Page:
Oxford's cheap, single-dose rabies vaccine passes Phase 1 human trials
A new single-shot rabies vaccine developed by researchers from the University of Oxford is showing promising results following a Phase 1 human clinical trial. Further clinical trials are now underway in the hopes the vaccine could help cut down the thousands of deaths every year from this viral disease.
Despite relatively effective vaccines having been available for several decades there are still around 60,000 deaths every year from rabies infections. The biggest challenge facing global public health agencies is that current rabies vaccines require two to three doses to be effective.
Alongside the difficulties in getting those extra doses to patients, rabies vaccines are notoriously expensive. Several doses of these vaccines can cost hundreds of dollars.
To solve this problem, a team of researchers at the University of Oxford has developed a novel vaccine that promises to be cheap and effective after just a single dose. The new vaccine leverages a platform developed by the Oxford team in 2020 in the quest for an effective COVID-19 vaccine.
The vaccine, dubbed ChAdOx2 RabG, uses a genetically weakened version of the common cold virus encoded to produce a rabies glycoprotein that helps train the immune system to detect future infections. The results of a preliminary Phase 1 human trial have just been published in The Lancet Microbe.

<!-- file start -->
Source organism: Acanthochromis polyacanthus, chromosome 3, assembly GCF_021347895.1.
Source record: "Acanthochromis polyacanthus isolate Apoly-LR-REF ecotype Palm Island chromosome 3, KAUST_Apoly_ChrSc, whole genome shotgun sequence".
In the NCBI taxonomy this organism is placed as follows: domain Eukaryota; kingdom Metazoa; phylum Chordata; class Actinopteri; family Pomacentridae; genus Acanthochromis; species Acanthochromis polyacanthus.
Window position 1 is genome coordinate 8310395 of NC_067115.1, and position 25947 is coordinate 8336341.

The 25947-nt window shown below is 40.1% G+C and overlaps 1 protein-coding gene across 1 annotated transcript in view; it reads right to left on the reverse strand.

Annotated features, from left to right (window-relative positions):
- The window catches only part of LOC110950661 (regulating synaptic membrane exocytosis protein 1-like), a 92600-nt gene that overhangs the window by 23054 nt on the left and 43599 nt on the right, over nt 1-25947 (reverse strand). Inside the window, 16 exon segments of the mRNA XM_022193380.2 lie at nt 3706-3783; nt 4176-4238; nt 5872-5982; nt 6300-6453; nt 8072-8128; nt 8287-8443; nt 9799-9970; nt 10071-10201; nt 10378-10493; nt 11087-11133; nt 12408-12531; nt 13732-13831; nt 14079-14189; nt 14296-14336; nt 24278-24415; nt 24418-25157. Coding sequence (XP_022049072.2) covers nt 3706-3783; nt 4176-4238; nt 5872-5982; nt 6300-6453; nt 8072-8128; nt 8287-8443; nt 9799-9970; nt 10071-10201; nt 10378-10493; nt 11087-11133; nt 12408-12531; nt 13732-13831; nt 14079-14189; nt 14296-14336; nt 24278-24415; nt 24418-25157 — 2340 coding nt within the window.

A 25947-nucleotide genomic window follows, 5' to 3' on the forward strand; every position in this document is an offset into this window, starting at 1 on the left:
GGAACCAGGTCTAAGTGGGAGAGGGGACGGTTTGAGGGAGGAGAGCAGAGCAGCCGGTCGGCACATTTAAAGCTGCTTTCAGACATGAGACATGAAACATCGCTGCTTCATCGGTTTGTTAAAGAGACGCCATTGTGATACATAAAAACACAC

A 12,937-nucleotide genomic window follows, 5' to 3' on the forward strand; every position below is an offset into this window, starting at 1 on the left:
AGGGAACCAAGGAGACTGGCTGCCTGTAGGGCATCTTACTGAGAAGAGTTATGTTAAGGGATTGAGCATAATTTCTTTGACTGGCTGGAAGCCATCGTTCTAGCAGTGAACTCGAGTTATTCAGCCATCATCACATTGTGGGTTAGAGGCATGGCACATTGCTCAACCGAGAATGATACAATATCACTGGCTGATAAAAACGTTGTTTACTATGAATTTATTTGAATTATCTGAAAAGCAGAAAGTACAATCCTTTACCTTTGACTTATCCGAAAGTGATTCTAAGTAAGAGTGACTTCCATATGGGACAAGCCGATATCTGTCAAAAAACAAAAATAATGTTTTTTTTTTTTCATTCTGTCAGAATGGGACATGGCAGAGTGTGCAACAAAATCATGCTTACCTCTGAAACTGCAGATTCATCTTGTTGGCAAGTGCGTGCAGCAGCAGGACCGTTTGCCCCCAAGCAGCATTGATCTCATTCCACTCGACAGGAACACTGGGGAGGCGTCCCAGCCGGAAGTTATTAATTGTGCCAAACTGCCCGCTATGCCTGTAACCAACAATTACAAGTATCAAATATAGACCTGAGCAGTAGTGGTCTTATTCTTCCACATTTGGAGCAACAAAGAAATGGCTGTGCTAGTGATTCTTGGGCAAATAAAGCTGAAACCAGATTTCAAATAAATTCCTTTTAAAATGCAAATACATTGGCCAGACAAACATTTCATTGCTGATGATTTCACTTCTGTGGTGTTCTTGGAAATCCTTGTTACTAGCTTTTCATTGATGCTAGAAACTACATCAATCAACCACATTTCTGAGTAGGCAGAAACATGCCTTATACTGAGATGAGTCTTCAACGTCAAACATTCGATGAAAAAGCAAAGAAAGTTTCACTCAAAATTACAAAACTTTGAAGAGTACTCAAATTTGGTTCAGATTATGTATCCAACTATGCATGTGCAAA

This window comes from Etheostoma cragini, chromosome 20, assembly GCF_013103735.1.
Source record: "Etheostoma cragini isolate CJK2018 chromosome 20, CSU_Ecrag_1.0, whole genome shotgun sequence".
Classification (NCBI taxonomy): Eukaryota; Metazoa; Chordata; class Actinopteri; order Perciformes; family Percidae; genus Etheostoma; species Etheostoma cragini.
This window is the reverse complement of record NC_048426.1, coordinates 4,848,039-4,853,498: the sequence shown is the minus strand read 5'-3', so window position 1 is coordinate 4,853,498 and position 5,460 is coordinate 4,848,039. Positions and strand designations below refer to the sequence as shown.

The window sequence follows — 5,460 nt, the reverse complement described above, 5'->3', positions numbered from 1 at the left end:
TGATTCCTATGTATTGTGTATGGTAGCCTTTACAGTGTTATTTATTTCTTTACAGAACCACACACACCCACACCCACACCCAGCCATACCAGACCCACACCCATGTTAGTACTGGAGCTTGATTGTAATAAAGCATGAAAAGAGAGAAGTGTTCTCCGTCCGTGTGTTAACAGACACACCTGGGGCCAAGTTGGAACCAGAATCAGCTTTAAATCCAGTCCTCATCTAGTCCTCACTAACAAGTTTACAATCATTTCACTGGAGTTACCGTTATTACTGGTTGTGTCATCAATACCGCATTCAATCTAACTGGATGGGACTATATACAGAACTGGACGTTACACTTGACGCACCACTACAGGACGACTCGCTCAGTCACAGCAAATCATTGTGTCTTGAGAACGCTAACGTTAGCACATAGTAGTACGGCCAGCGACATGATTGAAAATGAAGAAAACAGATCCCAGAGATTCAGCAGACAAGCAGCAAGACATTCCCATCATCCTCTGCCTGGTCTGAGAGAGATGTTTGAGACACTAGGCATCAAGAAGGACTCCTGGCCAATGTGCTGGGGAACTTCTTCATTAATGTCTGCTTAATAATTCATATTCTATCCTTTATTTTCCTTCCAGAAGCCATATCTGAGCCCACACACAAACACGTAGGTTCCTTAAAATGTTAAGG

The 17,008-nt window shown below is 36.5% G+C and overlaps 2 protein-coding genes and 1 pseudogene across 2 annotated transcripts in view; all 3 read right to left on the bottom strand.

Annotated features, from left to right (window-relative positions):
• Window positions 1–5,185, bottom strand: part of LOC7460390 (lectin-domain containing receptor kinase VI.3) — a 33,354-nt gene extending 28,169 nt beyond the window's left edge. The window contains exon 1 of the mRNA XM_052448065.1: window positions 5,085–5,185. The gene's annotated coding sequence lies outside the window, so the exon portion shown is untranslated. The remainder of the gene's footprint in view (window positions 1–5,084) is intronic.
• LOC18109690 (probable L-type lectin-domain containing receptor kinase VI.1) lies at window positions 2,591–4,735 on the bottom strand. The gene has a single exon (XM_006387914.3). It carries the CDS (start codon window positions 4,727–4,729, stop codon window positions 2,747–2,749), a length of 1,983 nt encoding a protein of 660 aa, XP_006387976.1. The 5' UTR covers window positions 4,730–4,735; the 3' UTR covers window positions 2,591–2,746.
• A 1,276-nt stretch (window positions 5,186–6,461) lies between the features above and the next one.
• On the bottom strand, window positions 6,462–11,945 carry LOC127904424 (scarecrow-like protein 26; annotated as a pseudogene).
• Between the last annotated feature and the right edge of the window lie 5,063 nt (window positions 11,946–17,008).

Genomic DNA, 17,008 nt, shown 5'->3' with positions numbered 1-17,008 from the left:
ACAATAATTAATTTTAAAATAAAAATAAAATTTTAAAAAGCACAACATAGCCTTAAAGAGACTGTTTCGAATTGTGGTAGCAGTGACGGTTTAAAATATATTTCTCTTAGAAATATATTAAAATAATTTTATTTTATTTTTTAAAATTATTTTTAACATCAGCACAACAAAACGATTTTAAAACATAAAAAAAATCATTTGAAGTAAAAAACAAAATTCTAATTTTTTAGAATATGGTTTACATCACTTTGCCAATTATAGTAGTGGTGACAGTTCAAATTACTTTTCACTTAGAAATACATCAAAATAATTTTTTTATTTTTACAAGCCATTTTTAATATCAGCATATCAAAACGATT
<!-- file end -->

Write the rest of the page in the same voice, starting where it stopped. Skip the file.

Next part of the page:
The trial recruited a dozen healthy volunteers to test three different doses of the novel vaccine. Within two months of vaccination all subjects in the medium- and high-dose groups developed levels of neutralizing antibodies against rabies that were above the threshold of efficacy required by the World Health Organization.
No adverse effects were reported beyond the standard short-term side effects generally seen with vaccinations. A long-term follow-up with most of the cohort revealed persistent neutralizing antibody levels one year after the single shot.
“We’re absolutely delighted with these early results – the vaccine has performed even better than we had expected,” reported chief investigator on the trial Sandy Douglas. “The problems with existing rabies vaccines are that they are expensive and require multiple doses. We’re very hopeful that expanded trials in countries affected by rabies will prove that this new vaccine could enable routine, affordable, single-dose vaccination against this devastating disease for people living in such areas.”
A Phase 2 trial in Tanzania is already underway testing the vaccine in a cohort of around 200 people. Preliminary results are expected from that trial later this year.
Daniel Jenkin, a clinical research fellow at the University of Oxford, said this novel vaccine could help save tens of thousands of lives.
“New rabies vaccines based on modern vaccine technologies could become important tools in preventing the tens of thousands of rabies deaths that occur annually,” said Jenkin. “Our strong early clinical trial data with ChAdOx2 RabG supports further development of this approach.”
The new study was published in The Lancet Microbe.
Source: University of Oxford